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Polyglutamine expansions in the ataxin-2 gene (ATXN2) cause autosomal dominant spinocerebellar ataxia type 2 (SCA2), but have recently also been associated with amyotrophic lateral sclerosis (ALS). We present clinical and pathological features of a family in which a pathological ATXN2 expansion led to frontotemporal lobar degeneration with ALS (FTLD-ALS) in the index case, but typical SCA2 in a son, and compare the neuropathology with a case of typical SCA2. The index case shares the molecular signature of SCA2 with prominent polyglutamine and p62-positive intranuclear neuronal inclusions mainly in the pontine nuclei, while harbouring more pronounced neocortical and spinal TDP-43 pathology. We conclude that ATXN2 mutations can cause not only ALS, but also a neuropathological overlap syndrome of SCA2 and FTLD presenting clinically as pure FTLD-ALS without ataxia. The cause of the phenotypic heterogeneity remains unexplained, but the presence of a CAA-interrupted CAG repeat in the FTLD case in this family suggests that one potential mechanism may be variation in repeat tract composition between members of the same family.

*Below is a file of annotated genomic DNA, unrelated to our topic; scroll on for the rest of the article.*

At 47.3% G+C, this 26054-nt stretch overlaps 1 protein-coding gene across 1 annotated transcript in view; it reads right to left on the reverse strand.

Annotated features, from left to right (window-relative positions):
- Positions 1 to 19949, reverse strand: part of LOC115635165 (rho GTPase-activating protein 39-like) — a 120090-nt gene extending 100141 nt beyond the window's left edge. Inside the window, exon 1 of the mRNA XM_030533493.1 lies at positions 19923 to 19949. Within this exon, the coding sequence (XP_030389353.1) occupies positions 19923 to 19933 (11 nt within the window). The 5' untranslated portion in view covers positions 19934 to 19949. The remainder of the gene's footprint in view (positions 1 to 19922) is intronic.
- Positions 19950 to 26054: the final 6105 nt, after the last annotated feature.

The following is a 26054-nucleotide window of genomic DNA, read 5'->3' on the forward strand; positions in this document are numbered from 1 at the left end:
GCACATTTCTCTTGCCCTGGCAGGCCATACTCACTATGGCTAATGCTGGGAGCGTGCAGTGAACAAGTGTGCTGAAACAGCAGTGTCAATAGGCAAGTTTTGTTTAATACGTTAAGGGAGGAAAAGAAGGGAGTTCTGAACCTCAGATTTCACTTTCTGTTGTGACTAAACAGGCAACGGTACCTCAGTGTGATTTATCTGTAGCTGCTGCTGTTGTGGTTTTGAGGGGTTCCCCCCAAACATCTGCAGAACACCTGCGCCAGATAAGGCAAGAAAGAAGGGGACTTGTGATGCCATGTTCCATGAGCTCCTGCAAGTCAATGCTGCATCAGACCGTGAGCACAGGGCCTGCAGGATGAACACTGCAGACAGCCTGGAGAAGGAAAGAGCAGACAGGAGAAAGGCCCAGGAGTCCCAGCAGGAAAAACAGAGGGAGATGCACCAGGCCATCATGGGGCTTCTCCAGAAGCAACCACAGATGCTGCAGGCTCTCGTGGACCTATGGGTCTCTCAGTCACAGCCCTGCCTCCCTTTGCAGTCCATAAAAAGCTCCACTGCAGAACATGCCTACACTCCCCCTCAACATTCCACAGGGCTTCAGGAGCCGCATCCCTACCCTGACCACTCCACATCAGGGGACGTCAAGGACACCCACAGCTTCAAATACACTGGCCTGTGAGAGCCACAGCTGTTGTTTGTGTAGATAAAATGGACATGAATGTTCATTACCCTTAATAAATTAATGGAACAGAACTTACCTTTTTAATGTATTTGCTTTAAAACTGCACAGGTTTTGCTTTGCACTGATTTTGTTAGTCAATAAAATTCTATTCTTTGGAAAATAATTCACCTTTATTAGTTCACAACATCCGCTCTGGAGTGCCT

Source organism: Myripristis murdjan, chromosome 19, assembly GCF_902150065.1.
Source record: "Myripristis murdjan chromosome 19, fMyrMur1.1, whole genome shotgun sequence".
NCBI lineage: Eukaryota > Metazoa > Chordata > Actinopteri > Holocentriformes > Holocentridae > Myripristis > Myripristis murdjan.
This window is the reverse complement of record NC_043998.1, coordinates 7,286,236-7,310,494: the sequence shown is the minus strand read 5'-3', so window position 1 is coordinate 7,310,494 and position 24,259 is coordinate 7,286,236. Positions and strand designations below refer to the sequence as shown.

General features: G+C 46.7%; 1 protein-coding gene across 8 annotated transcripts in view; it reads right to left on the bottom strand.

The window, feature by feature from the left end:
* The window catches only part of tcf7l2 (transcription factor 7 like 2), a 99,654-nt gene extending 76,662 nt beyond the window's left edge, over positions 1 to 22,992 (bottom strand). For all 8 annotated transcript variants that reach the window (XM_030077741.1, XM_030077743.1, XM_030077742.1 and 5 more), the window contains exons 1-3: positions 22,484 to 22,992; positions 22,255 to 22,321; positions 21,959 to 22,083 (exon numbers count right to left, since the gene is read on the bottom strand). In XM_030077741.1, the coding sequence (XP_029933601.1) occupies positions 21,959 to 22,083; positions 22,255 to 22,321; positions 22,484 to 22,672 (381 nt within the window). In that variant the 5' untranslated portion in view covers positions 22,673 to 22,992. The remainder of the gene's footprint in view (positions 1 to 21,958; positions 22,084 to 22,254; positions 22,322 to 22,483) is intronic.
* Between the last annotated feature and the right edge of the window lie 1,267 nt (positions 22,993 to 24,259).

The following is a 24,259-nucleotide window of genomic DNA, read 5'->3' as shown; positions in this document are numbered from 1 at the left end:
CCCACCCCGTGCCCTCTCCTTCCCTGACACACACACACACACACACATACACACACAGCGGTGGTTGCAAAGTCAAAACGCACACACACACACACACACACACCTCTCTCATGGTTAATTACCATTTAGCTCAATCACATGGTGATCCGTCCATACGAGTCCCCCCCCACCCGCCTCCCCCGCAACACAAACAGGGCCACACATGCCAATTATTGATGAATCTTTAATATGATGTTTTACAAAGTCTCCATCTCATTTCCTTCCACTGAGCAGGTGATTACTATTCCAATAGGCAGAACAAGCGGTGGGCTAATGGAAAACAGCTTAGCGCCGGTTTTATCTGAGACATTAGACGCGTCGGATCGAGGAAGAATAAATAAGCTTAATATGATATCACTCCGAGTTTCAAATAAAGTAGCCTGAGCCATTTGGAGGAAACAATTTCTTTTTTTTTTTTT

Original publication

DOI

10.1007/s00401-014-1277-z

Type

Journal article

Journal

Acta Neuropathol

Publication Date

10/2014

Volume

128

Pages

597 - 604

Keywords

Aged, 80 and over, Amyotrophic Lateral Sclerosis, Ataxins, DNA Mutational Analysis, DNA-Binding Proteins, Family Health, Humans, Male, Nerve Tissue Proteins, Spinocerebellar Ataxias, Trinucleotide Repeat Expansion